Let us never forget that the story didn’t end with the crucified Christ! The cross couldn’t stop Jesus and the tomb couldn’t contain Him. Pilate’s best efforts to secure the tomb were worthless. A Roman seal, large boulder and a sixteen-man Roman guard were not enough to keep Jesus shut in His tomb! Both cross and grave are empty! With His death and resurrection, Christ triumphed over both sin and death! Alleluia!

Easter means you can put the truth in a grave but you can’t keep it there. [Anne Lamott]

But the angel said, “Don’t be alarmed. You are looking for Jesus of Nazareth, who was crucified. He isn’t here! He is risen from the dead!” [Mark 16:6 (NLT)]

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ALL IN THE PLAN

“Lazarus’s sickness will not end in death. No, it happened for the glory of God so that the Son of God will receive glory from this.” So although Jesus loved Martha, Mary, and Lazarus, he stayed where he was for the next two days. Finally, he said to his disciples, “Let’s go back to Judea.” [John 11:4-7 (NLT)]

gardeniaJesus was in Perea on the east side of the Jordan, about 18 miles away from Bethany, when he learned that Lazarus lay on his sickbed. Why didn’t He immediately return when told that his dear friend had taken ill? Although the timeline is unclear, it was a day’s journey for the messengers and Lazarus was probably dead by the time they reached Jesus with their news. Nevertheless, even though Jesus knew that He’d miraculously resurrect the dead man, He seemed strangely unconcerned. Why didn’t Jesus return immediately to comfort Martha and Mary and cut short their time of mourning by performing His miracle? Instead, He waited two more days before returning; by the time Jesus arrived, Lazarus had been dead four days and was in his tomb.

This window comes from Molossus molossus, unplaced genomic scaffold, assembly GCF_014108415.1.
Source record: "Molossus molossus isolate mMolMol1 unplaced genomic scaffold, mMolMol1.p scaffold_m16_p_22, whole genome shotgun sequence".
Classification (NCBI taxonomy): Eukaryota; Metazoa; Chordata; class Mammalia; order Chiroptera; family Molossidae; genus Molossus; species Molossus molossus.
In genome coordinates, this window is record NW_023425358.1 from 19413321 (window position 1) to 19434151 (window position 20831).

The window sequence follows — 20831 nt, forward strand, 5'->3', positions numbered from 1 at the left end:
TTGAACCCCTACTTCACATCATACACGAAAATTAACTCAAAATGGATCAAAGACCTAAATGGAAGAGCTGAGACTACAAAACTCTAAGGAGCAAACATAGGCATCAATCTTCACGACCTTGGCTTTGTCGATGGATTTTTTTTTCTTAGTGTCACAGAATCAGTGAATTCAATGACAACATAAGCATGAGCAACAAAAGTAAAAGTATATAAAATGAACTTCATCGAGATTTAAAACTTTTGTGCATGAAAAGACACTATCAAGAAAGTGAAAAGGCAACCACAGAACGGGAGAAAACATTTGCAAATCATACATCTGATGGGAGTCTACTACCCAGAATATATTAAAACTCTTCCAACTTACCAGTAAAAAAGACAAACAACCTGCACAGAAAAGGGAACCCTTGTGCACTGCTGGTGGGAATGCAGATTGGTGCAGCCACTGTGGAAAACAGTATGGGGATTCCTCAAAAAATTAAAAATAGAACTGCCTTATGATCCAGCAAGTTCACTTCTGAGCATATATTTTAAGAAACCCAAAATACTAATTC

Jesus never seemed to do anything by accident and this delay was deliberate. In fact, he told the disciples “For your sakes, I’m glad I wasn’t there, for now you will really believe.”[John 11:15] The Midrash, an ancient commentary on Hebrew Scriptures, helps explain why Jesus waited before returning to Bethany. There was a Jewish belief that the soul remained in close proximity to its dead body, trying to reenter it, for three days. It was not until the fourth day, when the body started to decompose that the soul finally departed. 2nd century Rabbi Shimon Bar Kappara explained that, “Until three days [after death] the soul keeps on returning to the grave, thinking that it will go back [into the body]; but when it sees that the facial features have become disfigured, it departs and abandons it [the body].” [Genesis Rabbah 100:7]

Jesus had already raised two people from the dead. Both miracles, however, had been within that three day window when it was believed that the soul was still present and unbelievers had discredited His power. The resurrection of Jairus’s daughter was done privately and immediately after her death. The widow’s son was resurrected during his funeral procession which was probably within a day of his death. The raising of Lazarus, however, was going to be an in-your-face all-out undeniable miracle. A respected member of the community, Lazarus had been dead four days and, without a doubt, the man was dead and not coming back! His remains had started to decompose and the lingering soul would have departed. Not only would Jesus raise him from the dead, but Lazarus would be able to walk out of his tomb unassisted. All of this would occur in full view of the many people who’d come to mourn with the sisters when, according to Jewish belief, resurrection was no longer possible. By waiting four days, there could be no denying this miracle. Jesus wasn’t being cold or unresponsive when He didn’t come immediately. He had a far bigger and greater plan and deliberately staged this scene for “the glory of God so that the Son of God will receive glory from this.” Indeed, Jesus was the resurrection and the life!

John’s gospel tells us that after the raising of Lazarus, the Jewish leaders plotted the death of Jesus. How ironic that, by giving life to Lazarus, Jesus set in motion the very circumstances that would lead to His own death.

Jesus told her, “I am the resurrection and the life. Anyone who believes in me will live, even after dying. Everyone who lives in me and believes in me will never ever die.” [John 11:25-26 (NIV)]